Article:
There are several reasons that the Jets lost their first game of the season. Talking more than playing. Poor offensive numbers. Waking a sleeping bear named Ray Lewis.
But the one that they have to worry most about is the play of Mark Sanchez.
He didn't have a good preseason and it has spread into the regular season.
The Jets need to do something right now.
And Mark has to help his own cause.
This one should be easy during the season, but it is imperative.
No more updates on the dating scene until he gets everything straightened out on the field.
The New York nightlife is second to none, but it's game time for the next six months.
Brunell is a three-time Pro Bowler and won a Super Bowl as Drew Brees' backup.
Sanchez should be asking him what he should be doing differently, instead of just trying to figure out a way to date Brunell's daughter.
Which, by the way would be grounds for manslaughter.
Ron Jaworski pointed out that out of Sanchez's 21 pass attempts, eight of them went to his running backs.
I suck at math, but that has got to be close to 40 percent.
Brady, Manning and Brees check down to their running backs, they don't come out of the huddle looking to pass to their backs one yard away.
After a while, the Ravens were keying on that, and so will other teams.
Not to mention the fact that Shonn Greene thought the game was on Tuesday night and did his quarterback no favors.
I know he has a forceful voice when calling out signals because we can hear it on TV. But leading the team is even more than that. Remind them where the markers are.
Granted, we can't blame Sanchez for Dustin Keller stepping out of bounds instead of getting the first down.
Maybe Keller was concussed from the Ray Lewis hit, but someone has to get this team going the right way on the field.
Keller and Shonn Greene have to be called out for their mental lapses.
Showing leadership will go a long way in owning the team on the field.
According to Jaworski's analysis, only eight of Sanchez's passes went to the Jets' receivers, and six of those eight were thrown to underneath routes.
Jerricho Cotchery and Braylon Edwards need to step up until Santonio Holmes comes back.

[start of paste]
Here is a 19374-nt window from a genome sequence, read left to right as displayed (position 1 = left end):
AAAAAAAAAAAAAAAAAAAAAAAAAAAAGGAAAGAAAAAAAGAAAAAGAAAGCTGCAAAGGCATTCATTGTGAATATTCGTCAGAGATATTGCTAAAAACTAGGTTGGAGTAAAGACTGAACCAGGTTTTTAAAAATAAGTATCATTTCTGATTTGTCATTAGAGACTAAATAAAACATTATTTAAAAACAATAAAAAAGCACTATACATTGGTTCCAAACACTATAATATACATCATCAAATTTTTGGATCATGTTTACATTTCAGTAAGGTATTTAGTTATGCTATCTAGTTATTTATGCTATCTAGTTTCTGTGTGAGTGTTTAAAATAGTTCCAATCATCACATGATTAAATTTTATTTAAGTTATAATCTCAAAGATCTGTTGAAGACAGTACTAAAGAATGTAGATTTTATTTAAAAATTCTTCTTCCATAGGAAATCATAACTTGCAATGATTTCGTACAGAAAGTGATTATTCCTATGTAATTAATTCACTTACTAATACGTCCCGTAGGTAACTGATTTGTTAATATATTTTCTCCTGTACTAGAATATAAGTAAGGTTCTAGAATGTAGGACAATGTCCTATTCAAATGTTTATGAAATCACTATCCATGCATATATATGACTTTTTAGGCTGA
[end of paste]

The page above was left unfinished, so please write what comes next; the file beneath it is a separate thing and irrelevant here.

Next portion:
Sanchez has the pressure of the biggest media market on his back.
Yes, he played at a big-time college, but it isn't the same as playing on Broadway.
If Sanchez doesn't stay on an even keel, he will be swallowed up by everything.
Including the predictions of his coach.
Sanchez has touch and throws a beautiful deep ball.
We saw what he can do on the 33-yard toss to Dustin Keller that was called back because of a penalty.
There is no excuse for the Jets to have tossed only two passes of more than 15 yards.
So far so good on that front this year, but last year, Sanchez was a turnover machine (20 interceptions to go with eight fumbles).
He is going to feel the pressure of everyone telling him to play better, and that will mean trying to force the ball into spots.
Which means interceptions.
He can't fall back on that bad habit again.
The pressure is going to be on all year, since the Jets have such a tough schedule and because Rex Ryan put the Bull's eye on their back.
But Sanchez has to remember that they didn't lose the Super Bowl this past game and they won't win the Super Bowl if they beat the Patriots next week.
It sounds cliche, but they have to take each game one at a time.
First of all, people need to stop dogging Dilfer out. He was an All-American in college and made the Pro Bowl in 1997. The guy was not a bad quarterback.
But the cliche goes that if you have a quarterback that won't lose games for you and a great running game, you can "Trent Dilfer" you way to the Super Bowl.
No. That was a once and a lifetime season, and Dilfer made some throws that year to save games.
Another thing, this year's Jets aren't the 2000 Baltimore Ravens. The defense isn't as good as that Ravens defense was. And it might not be as good as this year's Ravens' defense.
Sanchez can't just not lose games, he has to win games. He is the starting freaking quarterback.